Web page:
Every decision he made, or didn’t make, was minutely scrutinised and peremptorily condemned as either too lenient or too harsh.  However, no reference was made in mitigation of the players pushing, pulling and grappling each other like WWF wrestlers and diving around like Tom Daley wannabees, making the referee’s job a complete nightmare.  No, it was all the referee’s fault, and the players were mere innocent victims of poor officiating.

To add to the scapegoating, yesterday the England manager Roy Hodgson waded in by defending the blatant dive by Vardy which saw him sent off, suggesting he was ‘unbalanced’ and fell.  Really?  So unbalanced that as fell he also managed to raise both hands in the air in a lame appeal for a penalty?  Even worse, Hodgson then inexplicably chose to excuse Vardy’s consequent, frankly disgraceful, berating of the referee.  Apparently, the striker’s reaction was understandable.  So, verbally abusing the referee and disrespectfully jabbing his finger in his face is ‘understandable’?  Roy Hodgson seems to think so.  According to Hodgson: “He has reacted like human beings sometimes react….He has called him a few names. But he is a human being and that can happen.”  So as far as the England manager is concerned, it’s ok for a footballer to harangue a referee because he’s only human.  But it’s not ok for the referee to get perhaps a few marginal decisions wrong because he’s human as well?  Then he deserves all the opprobrium he receives?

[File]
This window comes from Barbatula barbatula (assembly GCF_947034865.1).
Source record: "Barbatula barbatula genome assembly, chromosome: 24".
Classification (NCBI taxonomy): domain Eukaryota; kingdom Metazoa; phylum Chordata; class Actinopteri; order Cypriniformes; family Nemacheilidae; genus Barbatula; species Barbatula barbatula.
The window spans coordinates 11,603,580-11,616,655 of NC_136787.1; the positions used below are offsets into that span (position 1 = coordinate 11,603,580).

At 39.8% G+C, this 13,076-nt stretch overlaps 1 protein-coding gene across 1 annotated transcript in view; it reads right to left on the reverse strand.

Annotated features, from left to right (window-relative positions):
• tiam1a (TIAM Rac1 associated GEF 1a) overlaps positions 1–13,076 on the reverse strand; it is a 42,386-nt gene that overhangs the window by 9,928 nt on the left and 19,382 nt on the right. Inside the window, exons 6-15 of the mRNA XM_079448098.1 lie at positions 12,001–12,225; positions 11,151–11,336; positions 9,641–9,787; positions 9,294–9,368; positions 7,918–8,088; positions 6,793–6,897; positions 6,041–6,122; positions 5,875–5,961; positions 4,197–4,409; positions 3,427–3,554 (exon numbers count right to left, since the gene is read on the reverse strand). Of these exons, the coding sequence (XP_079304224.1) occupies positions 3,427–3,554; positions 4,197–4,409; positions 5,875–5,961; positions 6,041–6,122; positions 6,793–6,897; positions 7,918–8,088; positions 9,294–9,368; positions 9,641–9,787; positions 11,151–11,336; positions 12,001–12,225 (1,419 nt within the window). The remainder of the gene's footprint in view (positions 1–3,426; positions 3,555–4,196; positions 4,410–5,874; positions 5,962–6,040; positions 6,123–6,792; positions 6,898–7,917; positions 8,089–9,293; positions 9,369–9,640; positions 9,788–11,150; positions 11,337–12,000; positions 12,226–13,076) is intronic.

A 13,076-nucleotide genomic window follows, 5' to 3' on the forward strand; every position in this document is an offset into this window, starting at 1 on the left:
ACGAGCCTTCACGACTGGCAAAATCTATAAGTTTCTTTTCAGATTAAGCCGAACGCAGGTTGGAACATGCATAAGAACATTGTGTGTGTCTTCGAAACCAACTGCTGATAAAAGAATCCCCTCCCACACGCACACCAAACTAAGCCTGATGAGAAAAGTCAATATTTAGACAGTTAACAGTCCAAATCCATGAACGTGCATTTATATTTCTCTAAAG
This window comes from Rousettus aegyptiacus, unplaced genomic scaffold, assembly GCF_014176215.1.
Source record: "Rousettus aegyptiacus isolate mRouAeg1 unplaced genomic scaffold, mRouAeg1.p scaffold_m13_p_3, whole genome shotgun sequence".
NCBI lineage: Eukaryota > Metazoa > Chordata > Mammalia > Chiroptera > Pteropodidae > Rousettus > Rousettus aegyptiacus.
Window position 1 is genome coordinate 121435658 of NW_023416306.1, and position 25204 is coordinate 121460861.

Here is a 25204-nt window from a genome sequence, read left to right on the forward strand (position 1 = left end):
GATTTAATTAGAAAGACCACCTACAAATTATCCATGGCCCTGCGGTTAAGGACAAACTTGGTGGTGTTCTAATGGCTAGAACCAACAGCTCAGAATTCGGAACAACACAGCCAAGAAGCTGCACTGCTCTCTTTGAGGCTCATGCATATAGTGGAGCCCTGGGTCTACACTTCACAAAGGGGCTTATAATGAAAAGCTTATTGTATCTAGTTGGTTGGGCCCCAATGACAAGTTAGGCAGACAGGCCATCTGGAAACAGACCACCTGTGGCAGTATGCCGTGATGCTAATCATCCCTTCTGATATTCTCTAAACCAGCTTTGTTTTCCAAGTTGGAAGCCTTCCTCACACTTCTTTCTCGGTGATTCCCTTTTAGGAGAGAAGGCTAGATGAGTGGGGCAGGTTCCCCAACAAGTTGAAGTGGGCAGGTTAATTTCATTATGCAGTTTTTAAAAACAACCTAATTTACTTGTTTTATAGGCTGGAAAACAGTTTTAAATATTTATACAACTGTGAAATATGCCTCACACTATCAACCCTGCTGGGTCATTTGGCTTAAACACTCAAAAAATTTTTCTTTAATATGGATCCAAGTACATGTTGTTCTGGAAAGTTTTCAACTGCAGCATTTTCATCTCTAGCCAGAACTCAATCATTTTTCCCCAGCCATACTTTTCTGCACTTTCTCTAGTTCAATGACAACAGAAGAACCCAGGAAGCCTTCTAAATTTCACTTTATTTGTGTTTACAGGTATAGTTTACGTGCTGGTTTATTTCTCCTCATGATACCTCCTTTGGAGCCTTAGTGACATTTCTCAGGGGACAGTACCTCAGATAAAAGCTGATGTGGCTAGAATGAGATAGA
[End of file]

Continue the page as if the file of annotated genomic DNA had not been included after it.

If footballers didn’t cheat, dive, push, grab, yank, strangle and otherwise assault one another and actually played to the spirit of the game, perhaps they wouldn’t get so many decisions going against them.  If managers admonished players instead of defending them for egregious behaviour, perhaps players would be better behaved and the referee’s job would be made easier.  If the footballing powers that be relinquished their antediluvian mentality and belatedly entered the 21st century, and joined the rest of the sporting world by bringing in video replays to help beleaguered referees, then perhaps we might have less refereeing controversies and fairer results.

But then what would the football community have to moan about?   Where would they hang their grievances?  Who would fans and managers blame for their team’s bad results, who would the players take out their frustrations on, and what would the pundits have to argue about?  Sadly, it would seem everyone in football prefers to play the blame game rather than the beautiful game.

No summer Euro jaunt for Rashford, please Roy

Another United match, another delectable goal from young, gifted and Red Marcus Rashford.  After helping United reach the FA Cup semi final on Wednesday night at Upton Park, with a mazy run and classy finish reminiscent of a young Ryan Giggs, the precocious Rashford was at it again on Saturday, scoring his 7th goal in 12 appearances with a peachy flick, to earn United the 3 points and relegate an indifferent Aston Villa to the Championship.  In a turgid season, Rashford has been one of the few bright points, together with goalkeeper David De Gea’s best human impression of a brick wall (surely the sole contender for our player of the season) and Anthony Martial’s authoritative presence in front of goal.